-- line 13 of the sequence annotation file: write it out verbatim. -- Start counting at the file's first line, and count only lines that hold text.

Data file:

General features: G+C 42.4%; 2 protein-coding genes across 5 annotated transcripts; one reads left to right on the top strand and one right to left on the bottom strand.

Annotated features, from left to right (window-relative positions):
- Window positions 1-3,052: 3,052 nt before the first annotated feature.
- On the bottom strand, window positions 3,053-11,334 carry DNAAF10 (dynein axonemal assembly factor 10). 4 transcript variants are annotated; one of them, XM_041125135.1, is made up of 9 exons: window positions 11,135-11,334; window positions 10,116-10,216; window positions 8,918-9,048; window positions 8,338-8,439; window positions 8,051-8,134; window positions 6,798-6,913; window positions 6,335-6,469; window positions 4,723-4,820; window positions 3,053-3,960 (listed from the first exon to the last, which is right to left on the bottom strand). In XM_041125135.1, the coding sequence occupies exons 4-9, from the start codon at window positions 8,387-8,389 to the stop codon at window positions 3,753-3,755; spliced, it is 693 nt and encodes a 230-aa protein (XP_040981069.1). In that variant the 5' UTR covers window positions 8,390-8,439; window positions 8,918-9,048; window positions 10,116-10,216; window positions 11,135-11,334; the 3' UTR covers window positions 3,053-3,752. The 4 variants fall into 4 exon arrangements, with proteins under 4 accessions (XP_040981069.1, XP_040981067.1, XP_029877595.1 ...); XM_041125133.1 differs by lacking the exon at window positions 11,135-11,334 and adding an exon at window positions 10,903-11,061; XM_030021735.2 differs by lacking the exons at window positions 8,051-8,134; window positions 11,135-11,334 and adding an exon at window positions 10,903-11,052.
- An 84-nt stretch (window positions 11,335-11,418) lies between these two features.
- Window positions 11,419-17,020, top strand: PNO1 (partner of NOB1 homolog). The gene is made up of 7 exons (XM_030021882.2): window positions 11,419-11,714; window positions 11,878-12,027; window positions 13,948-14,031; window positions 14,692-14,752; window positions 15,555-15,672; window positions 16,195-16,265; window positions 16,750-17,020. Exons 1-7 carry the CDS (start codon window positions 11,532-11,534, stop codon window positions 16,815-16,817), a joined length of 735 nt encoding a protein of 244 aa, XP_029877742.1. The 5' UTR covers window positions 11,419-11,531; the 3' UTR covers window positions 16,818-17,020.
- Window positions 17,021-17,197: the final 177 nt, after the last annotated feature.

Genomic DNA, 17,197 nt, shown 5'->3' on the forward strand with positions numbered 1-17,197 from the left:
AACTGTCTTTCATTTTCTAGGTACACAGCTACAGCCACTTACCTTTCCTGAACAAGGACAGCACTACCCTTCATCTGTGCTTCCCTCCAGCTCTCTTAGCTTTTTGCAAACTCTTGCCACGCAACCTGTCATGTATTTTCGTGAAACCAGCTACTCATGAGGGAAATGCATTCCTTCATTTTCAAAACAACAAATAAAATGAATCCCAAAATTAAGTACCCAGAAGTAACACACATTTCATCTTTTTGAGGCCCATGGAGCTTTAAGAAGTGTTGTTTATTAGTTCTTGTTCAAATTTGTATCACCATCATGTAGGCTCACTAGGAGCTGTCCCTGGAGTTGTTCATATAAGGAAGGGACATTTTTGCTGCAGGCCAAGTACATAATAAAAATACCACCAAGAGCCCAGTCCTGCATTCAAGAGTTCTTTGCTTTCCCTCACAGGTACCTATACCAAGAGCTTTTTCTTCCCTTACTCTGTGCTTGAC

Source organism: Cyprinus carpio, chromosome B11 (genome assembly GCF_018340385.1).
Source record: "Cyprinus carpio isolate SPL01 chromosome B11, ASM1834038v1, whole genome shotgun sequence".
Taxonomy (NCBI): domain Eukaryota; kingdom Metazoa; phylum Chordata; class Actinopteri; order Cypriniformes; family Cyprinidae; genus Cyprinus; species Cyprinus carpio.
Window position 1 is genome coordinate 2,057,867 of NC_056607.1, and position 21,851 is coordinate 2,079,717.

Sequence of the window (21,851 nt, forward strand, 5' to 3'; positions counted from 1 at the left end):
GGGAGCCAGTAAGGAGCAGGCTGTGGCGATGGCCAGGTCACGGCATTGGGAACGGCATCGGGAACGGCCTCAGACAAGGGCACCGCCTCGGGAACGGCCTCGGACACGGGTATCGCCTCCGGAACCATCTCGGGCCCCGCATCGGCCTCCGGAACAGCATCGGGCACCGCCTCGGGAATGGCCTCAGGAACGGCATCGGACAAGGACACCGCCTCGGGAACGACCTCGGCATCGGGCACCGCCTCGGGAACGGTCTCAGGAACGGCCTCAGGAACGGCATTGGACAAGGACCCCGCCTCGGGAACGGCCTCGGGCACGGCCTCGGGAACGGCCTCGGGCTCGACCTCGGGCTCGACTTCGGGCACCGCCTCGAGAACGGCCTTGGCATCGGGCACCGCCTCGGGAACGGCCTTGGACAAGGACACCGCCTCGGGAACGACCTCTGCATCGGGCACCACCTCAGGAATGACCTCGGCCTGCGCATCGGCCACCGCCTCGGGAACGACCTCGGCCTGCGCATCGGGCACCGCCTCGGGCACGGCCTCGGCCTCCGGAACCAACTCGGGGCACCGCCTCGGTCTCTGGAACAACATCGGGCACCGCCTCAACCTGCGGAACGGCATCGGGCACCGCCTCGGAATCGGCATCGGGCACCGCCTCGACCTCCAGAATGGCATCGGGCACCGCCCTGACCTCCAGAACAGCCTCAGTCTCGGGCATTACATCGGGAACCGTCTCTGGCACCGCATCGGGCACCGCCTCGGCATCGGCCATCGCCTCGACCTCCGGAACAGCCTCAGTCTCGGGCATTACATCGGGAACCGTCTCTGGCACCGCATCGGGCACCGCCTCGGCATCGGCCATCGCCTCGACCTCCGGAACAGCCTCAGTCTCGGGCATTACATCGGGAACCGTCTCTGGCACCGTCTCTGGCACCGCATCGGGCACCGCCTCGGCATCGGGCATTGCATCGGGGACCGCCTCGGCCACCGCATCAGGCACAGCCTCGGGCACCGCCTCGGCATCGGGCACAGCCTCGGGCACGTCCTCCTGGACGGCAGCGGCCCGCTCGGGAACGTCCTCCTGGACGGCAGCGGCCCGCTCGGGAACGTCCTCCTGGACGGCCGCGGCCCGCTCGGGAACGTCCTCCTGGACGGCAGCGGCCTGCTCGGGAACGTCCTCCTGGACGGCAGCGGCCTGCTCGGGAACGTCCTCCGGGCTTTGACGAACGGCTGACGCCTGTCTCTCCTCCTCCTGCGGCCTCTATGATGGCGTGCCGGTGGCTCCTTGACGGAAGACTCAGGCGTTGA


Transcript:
Window position 1 is genome coordinate 2,057,867 of NC_056607.1, and position 21,851 is coordinate 2,079,717.